How to Start a Production Company
Building a production company from the ground-up is an achievable goal. Here are 5 tips to help you start your own production company.
Is running your own production company your dream job? With some clear guidelines, set goals, and a lot of hard work, you can be the owner of your own successful media business. Here are 5 tips for getting your own production company off the ground:
1. Networking is Key
Don’t be afraid to come in at the ground level with the eventual goal of starting your own business working your way up within the industry. Jobs assisting already-established production companies can lead to future work in your field, and eventually, clients of your own.
The importance of networking cannot be overemphasized. Every contact may be a lead for a potential job. Consider everyone you went to school with, every prior employer, and every person you meet as you begin in the business; all may be considered network contacts who can help as you build your company. Maximizing the number of your potential leads and industry contacts helps you secure future work. Sometimes it comes down to a numbers game, so spread that net wide.
Consider joining an industry group to get together with like-minded peers. The goal of such a group is to meet and share contacts. Later, as you get more work and gain traction in the field, you can use this group as a sounding board for your own projects and serve as a resource for others. Exchanging information can lead to business referrals.
2. Set Clear Goals
Setting goals is a lot of just knowing who you are and moving forward with confidence. As you navigate your career keep in mind what you’re good at and how you want to spend your time. Use the answers to shape your business goals and future aspirations.
Don’t feel as though you need to accept every potential job offer or project which comes your way if the work isn’t supportive of your long-term future goals. However, finances can be a consideration. In that case, strike the balance of graciously accepting work that might forward your career in mysterious ways down the road, but don’t get too caught up in chasing money at the expense of your goals. Aim to accept work that lines up with your personal values and motivations.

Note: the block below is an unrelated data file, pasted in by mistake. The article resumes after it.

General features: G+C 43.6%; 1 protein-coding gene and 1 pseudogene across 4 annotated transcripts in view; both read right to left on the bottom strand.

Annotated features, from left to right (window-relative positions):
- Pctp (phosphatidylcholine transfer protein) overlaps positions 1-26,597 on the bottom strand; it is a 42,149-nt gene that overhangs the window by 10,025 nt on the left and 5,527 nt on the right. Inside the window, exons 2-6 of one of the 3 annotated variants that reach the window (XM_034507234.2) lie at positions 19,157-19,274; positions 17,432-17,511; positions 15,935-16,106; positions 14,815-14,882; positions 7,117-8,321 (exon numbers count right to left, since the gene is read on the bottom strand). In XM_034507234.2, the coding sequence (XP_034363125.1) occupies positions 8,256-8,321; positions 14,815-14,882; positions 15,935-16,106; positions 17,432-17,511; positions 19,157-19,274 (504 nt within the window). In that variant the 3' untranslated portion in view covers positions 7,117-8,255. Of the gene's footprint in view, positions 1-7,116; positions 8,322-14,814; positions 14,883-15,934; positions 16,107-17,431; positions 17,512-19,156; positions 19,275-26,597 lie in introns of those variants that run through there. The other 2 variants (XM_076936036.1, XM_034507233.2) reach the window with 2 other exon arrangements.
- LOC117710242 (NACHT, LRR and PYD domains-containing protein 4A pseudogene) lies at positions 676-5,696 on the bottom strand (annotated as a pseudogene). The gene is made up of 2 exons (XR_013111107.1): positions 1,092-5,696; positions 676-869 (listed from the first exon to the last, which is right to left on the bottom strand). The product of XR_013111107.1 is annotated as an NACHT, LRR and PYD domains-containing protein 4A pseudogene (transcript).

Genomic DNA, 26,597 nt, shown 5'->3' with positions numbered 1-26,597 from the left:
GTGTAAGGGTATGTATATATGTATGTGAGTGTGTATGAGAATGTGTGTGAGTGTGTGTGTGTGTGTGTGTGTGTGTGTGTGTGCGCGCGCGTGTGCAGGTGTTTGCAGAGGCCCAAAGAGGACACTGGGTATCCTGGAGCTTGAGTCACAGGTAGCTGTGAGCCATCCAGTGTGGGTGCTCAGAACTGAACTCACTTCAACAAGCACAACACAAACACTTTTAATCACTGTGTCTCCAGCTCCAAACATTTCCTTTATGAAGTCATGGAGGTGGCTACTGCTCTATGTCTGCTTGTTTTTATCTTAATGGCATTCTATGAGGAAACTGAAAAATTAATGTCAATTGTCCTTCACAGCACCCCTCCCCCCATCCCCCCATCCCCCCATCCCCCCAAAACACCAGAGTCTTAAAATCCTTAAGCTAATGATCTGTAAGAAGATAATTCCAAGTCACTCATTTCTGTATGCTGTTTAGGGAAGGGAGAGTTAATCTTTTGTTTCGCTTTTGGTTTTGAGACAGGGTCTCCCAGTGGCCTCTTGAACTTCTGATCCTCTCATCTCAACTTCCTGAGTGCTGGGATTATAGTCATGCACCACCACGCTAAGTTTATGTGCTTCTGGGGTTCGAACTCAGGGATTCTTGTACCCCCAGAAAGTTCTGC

3. Know What Your Upfront Costs Are Going to Be
Be prepared to shoulder some up-front business costs as you set up your company, and set a budget to cover these expenses. A loan can help you fund your start-up and assist with these initial business expenses and others as they arise.
The first large cost will be a fee to incorporate, and deciding how to register your business will be one of your first tasks as an entrepreneur. A Limited Liability Company (LLC) is a corporate structure where the members of a company cannot be held personally liable for the company’s debts. An S Corporation (S Corp) is a type of corporation created through an IRS tax election; this set-up avoids double taxation (once to the corporation and again to the shareholders).
Both an LLC and an S Corp require fees to file Articles of Incorporation. If you elect to create an LLC in New York, Arizona, Pennsylvania, or Nebraska, you’ll also need to pay for publication or notice requirements.
Insurance will be your second big expense. Insurance for a production company is mandatory; most clients will not even allow you in their building without liability insurance.
The third big expense will be the cost of equipment. It’s not necessary to have your own equipment package to start a company or to start working as a freelance cinematographer. Equipment may be rented, and the rental costs can then be included in your rate. Renting equipment is an especially attractive option in the beginning when starting out in the field.
4. Invest in the Right Tools for Your Business
If you’ve never run a business before, the day-to-day business operations can seem daunting. Luckily, there are a plethora of business tools to help small companies run smoothly. Invest in the tools which will help further your business goals.
Even challenging tasks like invoicing now have tools specifically designed to help small businesses. A tool like Fresh Books keeps track of all your reports, which you can send directly to an accountant at the end of the year.
Talk to people who have done what you’re looking to achieve, and ask what tools they use. Plenty of people like to help out those getting starting in their field. Time to tap that broad network of people you’ve been building for some ideas.
5. Set a Rate You’ll Be Happy With in Two Years
When you’re just starting out, it’s tempting to undercut your rate and price yourself very cheaply. However, after you’ve gained some experience, it’s likely you’ll want to start charging more and clients you’ve already set your rate with will expect that your rate will stay the same. Setting your rate for a two-year projection gives your business room to grow while allowing you to build financial security for your business.
What if someone can’t pay your rate? Offer a discount. If a certain client can’t pay your quoted fee, then you can tell them you’re happy to work with them, depending on what their budget is. When you invoice them, include your normal fees, but then note whatever discount you gave them. That way they’ll understand they’re receiving your services at an excellent value and be more likely to work with you again, or refer you other leads. That said, if you can’t or don’t want to work at a reduced rate, then don’t. Don’t be timid about asserting your worth.
The most important thing to remember when starting your production company is to have fun! When work is your passion, it never really feels like work. Following your passion and growing a successful business at the same time is a real win-win.